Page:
A free press is an essential part of democracy, and journalists need protecting from powerful states and corporations. But the people producing our media also need to be accountable for their actions, and supported to do their jobs well through strong worker rights, effective regulation, and new funding models.
There are serious threats to press freedom around the world stemming from the security state and inadequate legal protections for journalists. Protecting press freedom, however, does not mean that journalists themselves are above the law or beyond accountability. Freedom of the press must go hand in hand with freedom of the public to assess and challenge the nature of that communication: freedom shared not power abused.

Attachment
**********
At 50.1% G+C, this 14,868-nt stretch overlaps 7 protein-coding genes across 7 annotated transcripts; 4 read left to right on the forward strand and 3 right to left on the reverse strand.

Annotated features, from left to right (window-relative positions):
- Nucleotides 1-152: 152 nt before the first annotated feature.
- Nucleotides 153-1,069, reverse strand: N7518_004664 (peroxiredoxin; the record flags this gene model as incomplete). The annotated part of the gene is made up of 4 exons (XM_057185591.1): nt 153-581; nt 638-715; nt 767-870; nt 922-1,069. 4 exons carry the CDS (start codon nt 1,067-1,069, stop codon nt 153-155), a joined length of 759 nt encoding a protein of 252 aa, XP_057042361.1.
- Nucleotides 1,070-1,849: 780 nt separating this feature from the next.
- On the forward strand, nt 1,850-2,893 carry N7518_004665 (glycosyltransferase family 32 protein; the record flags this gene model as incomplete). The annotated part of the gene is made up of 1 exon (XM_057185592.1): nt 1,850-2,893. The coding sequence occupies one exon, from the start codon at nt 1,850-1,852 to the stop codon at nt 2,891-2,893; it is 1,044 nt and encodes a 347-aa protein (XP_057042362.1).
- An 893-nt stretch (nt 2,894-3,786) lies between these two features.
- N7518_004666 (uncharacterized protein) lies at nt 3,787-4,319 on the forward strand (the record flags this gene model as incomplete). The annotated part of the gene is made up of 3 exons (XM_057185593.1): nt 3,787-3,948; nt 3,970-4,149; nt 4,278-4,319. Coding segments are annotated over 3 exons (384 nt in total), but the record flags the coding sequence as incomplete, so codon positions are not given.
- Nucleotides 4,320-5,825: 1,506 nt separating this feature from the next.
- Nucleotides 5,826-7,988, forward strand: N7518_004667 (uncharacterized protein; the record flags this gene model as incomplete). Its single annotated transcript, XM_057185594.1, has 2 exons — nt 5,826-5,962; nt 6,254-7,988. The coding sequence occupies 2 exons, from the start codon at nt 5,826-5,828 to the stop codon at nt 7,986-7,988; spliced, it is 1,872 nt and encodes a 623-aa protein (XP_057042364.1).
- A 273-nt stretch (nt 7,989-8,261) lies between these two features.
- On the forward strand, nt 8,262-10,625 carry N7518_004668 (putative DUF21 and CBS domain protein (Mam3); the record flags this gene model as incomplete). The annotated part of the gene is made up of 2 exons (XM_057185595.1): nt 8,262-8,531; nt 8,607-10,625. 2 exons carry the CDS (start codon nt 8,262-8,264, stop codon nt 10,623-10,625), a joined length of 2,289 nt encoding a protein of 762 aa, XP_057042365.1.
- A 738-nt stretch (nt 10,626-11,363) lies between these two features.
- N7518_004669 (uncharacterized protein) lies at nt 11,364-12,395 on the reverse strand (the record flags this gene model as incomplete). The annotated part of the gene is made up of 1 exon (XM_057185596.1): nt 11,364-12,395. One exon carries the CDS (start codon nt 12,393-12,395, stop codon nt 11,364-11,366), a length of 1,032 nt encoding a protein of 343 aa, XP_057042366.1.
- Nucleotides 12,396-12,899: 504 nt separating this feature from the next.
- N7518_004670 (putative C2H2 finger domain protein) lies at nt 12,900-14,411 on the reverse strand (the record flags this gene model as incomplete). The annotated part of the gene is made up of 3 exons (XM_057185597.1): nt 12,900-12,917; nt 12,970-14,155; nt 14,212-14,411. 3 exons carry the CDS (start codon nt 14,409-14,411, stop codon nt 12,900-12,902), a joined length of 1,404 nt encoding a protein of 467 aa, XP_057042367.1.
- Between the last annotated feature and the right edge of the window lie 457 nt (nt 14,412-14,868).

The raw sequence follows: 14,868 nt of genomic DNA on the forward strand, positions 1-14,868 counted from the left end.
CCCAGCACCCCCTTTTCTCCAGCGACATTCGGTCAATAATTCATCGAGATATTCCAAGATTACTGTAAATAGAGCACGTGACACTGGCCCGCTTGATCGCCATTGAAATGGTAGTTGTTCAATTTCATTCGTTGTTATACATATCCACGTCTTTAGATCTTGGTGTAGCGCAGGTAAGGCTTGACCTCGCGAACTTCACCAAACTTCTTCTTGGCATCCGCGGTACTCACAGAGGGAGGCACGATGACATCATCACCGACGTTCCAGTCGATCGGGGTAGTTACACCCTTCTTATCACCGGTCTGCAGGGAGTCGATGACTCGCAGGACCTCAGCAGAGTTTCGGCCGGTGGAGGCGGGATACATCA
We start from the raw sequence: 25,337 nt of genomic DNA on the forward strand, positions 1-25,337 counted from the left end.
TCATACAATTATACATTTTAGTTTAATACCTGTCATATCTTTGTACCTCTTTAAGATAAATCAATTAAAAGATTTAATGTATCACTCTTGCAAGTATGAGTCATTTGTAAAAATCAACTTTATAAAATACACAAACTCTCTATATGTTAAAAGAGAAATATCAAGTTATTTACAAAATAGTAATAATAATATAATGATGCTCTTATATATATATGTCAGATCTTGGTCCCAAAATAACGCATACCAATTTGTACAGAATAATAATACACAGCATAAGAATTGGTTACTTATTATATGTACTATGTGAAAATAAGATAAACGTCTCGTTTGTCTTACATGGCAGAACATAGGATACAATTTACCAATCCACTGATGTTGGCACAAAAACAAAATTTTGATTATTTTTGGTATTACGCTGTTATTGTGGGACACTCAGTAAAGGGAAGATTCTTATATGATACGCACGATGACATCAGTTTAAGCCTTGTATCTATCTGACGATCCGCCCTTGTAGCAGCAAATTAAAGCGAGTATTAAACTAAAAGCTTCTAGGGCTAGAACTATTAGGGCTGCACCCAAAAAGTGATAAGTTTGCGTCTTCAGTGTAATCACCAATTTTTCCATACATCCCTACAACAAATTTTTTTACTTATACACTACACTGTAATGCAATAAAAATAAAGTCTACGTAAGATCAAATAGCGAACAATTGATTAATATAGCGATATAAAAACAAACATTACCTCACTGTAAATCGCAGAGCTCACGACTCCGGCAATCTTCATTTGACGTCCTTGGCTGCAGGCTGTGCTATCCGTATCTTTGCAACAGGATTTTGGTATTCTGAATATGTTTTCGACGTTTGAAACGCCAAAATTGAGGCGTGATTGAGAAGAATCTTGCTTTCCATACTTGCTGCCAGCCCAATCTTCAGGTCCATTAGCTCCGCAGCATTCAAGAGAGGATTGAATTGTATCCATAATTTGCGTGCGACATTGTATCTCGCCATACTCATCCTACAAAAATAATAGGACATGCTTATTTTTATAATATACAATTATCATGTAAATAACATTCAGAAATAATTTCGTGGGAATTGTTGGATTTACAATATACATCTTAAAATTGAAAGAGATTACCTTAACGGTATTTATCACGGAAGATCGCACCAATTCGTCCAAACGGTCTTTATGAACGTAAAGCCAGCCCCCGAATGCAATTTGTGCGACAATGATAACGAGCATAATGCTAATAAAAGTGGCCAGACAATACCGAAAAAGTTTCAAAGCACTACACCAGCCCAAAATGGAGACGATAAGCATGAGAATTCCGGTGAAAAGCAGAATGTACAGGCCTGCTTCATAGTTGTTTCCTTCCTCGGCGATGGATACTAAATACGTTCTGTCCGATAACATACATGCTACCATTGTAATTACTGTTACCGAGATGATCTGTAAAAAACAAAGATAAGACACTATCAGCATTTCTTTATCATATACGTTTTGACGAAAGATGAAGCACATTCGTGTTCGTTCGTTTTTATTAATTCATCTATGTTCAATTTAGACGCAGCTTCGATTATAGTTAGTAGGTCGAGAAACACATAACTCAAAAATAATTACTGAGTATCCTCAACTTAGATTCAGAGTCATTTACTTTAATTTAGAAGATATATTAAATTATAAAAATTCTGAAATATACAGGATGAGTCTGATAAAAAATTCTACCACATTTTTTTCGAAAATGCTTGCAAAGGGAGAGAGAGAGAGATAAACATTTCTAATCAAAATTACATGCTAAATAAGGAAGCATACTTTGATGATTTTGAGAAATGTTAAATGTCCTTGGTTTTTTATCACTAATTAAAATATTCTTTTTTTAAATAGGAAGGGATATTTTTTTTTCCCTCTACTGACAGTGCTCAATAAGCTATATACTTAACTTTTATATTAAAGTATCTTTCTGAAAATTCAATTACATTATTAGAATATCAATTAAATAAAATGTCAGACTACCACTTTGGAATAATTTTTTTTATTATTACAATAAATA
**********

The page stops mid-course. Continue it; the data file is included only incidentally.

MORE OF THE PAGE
Until journalism is able to hold its own institutions of power to account, to expose its own malpractices and to challenge some of the most obvious abuses of media power, distrust in news journalism is likely to grow. Often press abuse becomes more prolific when financial imperatives loom large. So creating a sustainable system of funding for news in the public interest is vital. Such funding should be directed at those organisations that will also extend plurality, be not-for-profit, democratically organised and function solely in the public interest.